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Where is all our money going?

Work in progress

The cheapest way run your lifestyle block is to lease out your pasture to the local farmer, and if both of you work, really the best option, its hard enough keeping the garden and lawns tidy with a full time job, without all the extra work involved with keeping live stock and land.

So how are we doing

I will break our expenses down into three categories, Land and buildings, Kit, and animals.

We have registered for GST and for the foreseeable future the IRD will be sending us bi monthly cheques

Land and Buildings

We have about 10 acres of “usable land” very broadly speaking, but it is by no means flat, with very steep banks and a bit of swamp, plus one area full of gorse. We have 20 acres of native bush, for which we are guardians.

The whole of the pasture was one big field (paddock in NZ), the grass adjacent to the house was mostly open with our sceptic tank sited in the centre of it.

This is how our top paddock looked originally

Our first job was to employ Dick our local farmer and guru to fence off the house paddock. We collected all the materials from Jim Rollston on the Kaiaua road and Dick brought up his trusty and very old Same tractor with thumper to bang in the posts. This process started in September 2011 and we are now in April 2012 and is still continuing with new fencing projects, about $4000 spent so far. This does not include the cost of “extras” like gates. To this date we have bought and fitted 14, with an average cost of $190 including the grunions etc.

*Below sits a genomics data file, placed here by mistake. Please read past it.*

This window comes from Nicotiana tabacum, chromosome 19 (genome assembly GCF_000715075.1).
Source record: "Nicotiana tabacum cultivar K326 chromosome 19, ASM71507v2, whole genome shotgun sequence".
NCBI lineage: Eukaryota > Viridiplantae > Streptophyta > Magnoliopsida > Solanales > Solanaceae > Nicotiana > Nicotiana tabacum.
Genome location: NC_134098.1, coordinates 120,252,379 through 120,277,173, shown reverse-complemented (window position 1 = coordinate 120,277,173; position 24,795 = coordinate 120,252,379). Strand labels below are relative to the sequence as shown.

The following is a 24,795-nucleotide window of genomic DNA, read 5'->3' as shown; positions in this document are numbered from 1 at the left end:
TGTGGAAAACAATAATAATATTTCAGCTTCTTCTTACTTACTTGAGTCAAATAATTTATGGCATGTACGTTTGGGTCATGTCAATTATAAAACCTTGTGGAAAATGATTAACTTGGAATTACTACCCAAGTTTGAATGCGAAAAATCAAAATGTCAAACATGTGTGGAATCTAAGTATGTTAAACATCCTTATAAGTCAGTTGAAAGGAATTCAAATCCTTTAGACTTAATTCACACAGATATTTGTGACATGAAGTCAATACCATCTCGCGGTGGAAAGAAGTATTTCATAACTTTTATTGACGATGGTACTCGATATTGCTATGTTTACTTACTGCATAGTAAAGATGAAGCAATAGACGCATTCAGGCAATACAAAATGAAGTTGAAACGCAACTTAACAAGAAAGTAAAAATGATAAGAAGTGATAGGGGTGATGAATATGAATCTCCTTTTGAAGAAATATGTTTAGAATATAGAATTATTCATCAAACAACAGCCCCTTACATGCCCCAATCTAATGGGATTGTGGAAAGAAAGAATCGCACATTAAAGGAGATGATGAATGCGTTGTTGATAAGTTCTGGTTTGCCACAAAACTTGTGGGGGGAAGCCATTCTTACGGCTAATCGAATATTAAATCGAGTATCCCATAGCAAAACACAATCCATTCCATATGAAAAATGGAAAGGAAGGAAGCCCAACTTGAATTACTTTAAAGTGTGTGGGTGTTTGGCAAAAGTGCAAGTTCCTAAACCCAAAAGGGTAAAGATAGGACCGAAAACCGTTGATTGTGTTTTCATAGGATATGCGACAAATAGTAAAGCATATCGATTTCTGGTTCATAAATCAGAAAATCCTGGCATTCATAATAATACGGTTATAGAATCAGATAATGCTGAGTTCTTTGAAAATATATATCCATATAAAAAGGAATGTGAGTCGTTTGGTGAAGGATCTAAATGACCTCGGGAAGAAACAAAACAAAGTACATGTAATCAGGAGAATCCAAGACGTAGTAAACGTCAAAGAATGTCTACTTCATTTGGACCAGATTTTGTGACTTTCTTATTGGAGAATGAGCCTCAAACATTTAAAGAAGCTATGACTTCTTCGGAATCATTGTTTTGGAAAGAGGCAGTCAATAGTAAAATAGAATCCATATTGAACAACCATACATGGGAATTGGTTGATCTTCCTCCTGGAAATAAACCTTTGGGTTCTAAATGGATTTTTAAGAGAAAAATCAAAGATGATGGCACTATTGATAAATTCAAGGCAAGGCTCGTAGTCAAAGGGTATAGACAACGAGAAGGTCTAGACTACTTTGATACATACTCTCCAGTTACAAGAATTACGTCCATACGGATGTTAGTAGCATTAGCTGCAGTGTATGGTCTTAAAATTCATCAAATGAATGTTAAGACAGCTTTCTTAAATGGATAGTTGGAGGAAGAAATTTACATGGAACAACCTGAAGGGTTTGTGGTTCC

01 July 2012 - after a delay involving having to get resource consent and a bill for $2,800 NZD after a vist from the planning office that lasted all of a quarter of an hour, building of the 'barn' is scheduled to start in 2 weeks time.

Our swampy area was a barrier between the two halves of our main paddock, even the quad bike could not get through. The solution was Neil Currie and his 20 ton digger. We now have a lake (well big pond), an earth dam, over which I now can travel, plus a track up the far side which was too steep for the quad. I include a photo of one of the tracks, took 1.5 hours to dig. The pond in the photo took about 12 hours, but included gorse removal, building a dam and carving out drainage ditches to the pond.

Aug. 2012. Our new 9*6 metre barn/shed has been built.

Neil Currie excavating a track for my Quad, plus “the Lake”

Farm Kit

A quad bike or perhaps a small tractor is essential once you get over a couple of acres. There are so many things that need pulling, carrying and transporting, plus fertilizer spreading and grass harrowing. How can you call yourself a life-styler without the quad (ATV)! Quads do have a lot of safety issues and really can be lethal so see:Quad Bikes (ATV) Safety and Rollover Protection.

We are building up our equipment, at present we have a couple of trailers (road and off), a harrow, plus the usual chainsaw, line trimmer etc. A fertilizer spreader would be useful, but with hire costs at $40 per day, the economics do not work.

01 July 2012 - a trip to the Mystery Creek Fieldays (the biggest agricultural show in the Southern Hemisphere) has seen the arrival of a spray unit that sits on the quad bike, with a 30 meter hose so we can spray the slopes without driving up and down them.


Aug 2012: We have 15 alpacas at present, 4 male and 10 female and one cria. Two of the females are pregnant with cria due in 2013.

Just after shearing

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living_in_new_zealand/country_calendar/country_calendar_a5.txt · Last modified: 2012/08/16 17:51 by art
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